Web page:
Car number revealed for Buescher's JTG ride in 2017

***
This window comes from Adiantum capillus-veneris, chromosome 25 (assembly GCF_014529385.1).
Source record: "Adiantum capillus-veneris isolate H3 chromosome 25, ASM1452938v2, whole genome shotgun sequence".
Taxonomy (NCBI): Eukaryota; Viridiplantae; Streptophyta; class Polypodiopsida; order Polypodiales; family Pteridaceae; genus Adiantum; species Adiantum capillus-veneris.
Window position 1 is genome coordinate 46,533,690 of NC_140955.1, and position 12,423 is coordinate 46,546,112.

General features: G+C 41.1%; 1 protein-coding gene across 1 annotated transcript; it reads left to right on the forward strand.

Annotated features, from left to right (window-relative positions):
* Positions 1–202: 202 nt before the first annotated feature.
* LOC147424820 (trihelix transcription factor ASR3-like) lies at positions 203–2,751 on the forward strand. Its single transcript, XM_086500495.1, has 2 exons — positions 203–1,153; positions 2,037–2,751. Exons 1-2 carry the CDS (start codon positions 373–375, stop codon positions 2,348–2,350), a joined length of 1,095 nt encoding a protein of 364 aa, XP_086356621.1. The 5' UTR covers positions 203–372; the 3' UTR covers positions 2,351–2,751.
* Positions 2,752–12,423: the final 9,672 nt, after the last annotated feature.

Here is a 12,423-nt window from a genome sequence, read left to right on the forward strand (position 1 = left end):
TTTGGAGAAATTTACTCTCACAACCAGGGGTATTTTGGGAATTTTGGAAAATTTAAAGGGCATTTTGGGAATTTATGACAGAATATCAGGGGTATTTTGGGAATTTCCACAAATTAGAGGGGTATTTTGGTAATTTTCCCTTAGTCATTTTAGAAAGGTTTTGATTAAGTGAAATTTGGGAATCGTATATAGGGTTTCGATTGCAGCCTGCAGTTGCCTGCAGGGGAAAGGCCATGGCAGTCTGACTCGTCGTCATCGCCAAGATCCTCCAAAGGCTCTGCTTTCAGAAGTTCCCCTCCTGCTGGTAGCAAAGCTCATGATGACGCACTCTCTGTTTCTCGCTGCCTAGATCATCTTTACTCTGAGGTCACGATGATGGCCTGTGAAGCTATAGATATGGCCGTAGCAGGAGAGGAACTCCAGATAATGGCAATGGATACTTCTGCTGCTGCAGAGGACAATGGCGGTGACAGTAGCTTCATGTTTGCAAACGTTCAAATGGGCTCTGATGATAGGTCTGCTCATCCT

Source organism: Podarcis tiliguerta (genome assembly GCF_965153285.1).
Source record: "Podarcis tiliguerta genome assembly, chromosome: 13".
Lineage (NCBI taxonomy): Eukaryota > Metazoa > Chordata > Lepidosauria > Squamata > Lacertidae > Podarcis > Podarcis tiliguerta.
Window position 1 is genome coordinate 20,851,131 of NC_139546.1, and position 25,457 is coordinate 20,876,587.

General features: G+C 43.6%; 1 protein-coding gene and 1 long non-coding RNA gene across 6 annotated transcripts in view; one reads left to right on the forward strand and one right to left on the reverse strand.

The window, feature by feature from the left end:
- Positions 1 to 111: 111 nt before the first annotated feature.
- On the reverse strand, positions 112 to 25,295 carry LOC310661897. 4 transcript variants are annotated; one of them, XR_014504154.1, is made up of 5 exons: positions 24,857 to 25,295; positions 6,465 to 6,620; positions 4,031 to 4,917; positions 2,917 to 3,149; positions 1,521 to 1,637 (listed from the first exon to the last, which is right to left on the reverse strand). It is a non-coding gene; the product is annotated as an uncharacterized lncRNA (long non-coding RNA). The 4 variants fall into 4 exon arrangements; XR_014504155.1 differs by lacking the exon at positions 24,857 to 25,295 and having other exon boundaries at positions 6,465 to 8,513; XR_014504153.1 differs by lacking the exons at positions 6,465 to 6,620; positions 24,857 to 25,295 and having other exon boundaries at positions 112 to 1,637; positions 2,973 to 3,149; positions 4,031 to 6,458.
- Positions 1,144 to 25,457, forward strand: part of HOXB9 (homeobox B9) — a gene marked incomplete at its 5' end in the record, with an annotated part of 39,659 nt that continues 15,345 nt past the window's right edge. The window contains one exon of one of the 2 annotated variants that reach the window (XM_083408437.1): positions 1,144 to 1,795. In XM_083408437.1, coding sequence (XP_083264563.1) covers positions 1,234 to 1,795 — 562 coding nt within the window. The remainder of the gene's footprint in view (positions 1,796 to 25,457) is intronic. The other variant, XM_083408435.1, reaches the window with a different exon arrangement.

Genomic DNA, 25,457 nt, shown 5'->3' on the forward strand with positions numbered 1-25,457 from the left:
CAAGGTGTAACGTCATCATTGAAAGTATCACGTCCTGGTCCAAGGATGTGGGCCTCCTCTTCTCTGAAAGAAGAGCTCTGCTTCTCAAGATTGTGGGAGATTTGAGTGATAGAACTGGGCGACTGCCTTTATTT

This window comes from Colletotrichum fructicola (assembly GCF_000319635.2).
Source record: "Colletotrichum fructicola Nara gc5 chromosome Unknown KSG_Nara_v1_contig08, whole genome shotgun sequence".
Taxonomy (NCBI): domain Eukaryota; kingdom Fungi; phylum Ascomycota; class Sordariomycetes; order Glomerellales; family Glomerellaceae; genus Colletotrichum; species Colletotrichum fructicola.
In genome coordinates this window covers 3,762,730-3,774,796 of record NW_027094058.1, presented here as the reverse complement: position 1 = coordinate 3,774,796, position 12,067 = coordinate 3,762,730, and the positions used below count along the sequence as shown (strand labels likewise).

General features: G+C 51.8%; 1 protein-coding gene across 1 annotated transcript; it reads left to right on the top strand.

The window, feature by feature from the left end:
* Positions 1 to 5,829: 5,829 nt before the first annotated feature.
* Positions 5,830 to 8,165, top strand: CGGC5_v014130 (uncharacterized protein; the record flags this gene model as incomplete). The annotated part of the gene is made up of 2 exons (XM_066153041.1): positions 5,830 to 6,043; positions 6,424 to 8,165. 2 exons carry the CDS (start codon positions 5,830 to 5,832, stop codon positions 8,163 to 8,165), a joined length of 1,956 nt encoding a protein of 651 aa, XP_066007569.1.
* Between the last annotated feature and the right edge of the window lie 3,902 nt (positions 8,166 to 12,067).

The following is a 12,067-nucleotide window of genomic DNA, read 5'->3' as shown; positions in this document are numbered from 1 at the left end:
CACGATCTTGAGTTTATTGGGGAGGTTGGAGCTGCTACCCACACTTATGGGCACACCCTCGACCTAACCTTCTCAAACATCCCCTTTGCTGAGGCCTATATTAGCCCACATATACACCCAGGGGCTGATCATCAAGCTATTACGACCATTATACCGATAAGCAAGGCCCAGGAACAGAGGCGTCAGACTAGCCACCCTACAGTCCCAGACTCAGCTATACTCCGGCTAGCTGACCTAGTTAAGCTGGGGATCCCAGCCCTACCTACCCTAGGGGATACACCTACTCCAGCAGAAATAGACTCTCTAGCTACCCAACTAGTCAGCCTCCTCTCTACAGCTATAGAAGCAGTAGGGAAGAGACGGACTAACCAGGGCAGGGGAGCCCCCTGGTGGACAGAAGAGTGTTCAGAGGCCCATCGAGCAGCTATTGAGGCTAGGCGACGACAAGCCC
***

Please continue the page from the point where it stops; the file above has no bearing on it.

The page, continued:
JTG Daugherty Racing revealed the car number Monday for its new team and incoming driver Chris Buescher -- No. 37. The expanding operation -- owned by Jodi and Tad Geschickter with former NBA star Brad Daugherty -- tweeted out an image of the numerals Monday afternoon. The team had previously announced its two-car effort in NASCAR's premier series for 2017, with Buescher named as the second driver Nov. 29 through an arrangement with Roush Fenway Racing . The combination of numbers borrows from a pair of sources. The number 3 features the same typeface as the stylized numeral made famous by Richard Childress Racing , which shares a technical alliance with JTG Daugherty. The number 7 carries over from JTG Daugherty's founding team, the No. 47 Chevrolet driven by AJ Allmendinger . The BIG Reveal... You have been asking and guessing what car # @Chris_Buescher will be driving in 2017, it will be the #37. #NASCAR pic.twitter.com/WcLl3JWIv8 — JTG Daugherty Racing (@JTGRacing) December 12, 2016 The No. 37 has not been used in NASCAR's top division since the 2014 season, when multiple drivers campaigned a part-time entry for Tommy Baldwin Racing . The car number is credited with just one victory in 486 premier-series efforts -- a win by NASCAR Hall of Famer Bobby Isaac on Columbia Speedway's half-mile dirt track on April 18, 1968. &amp;lt;/p&amp;gt;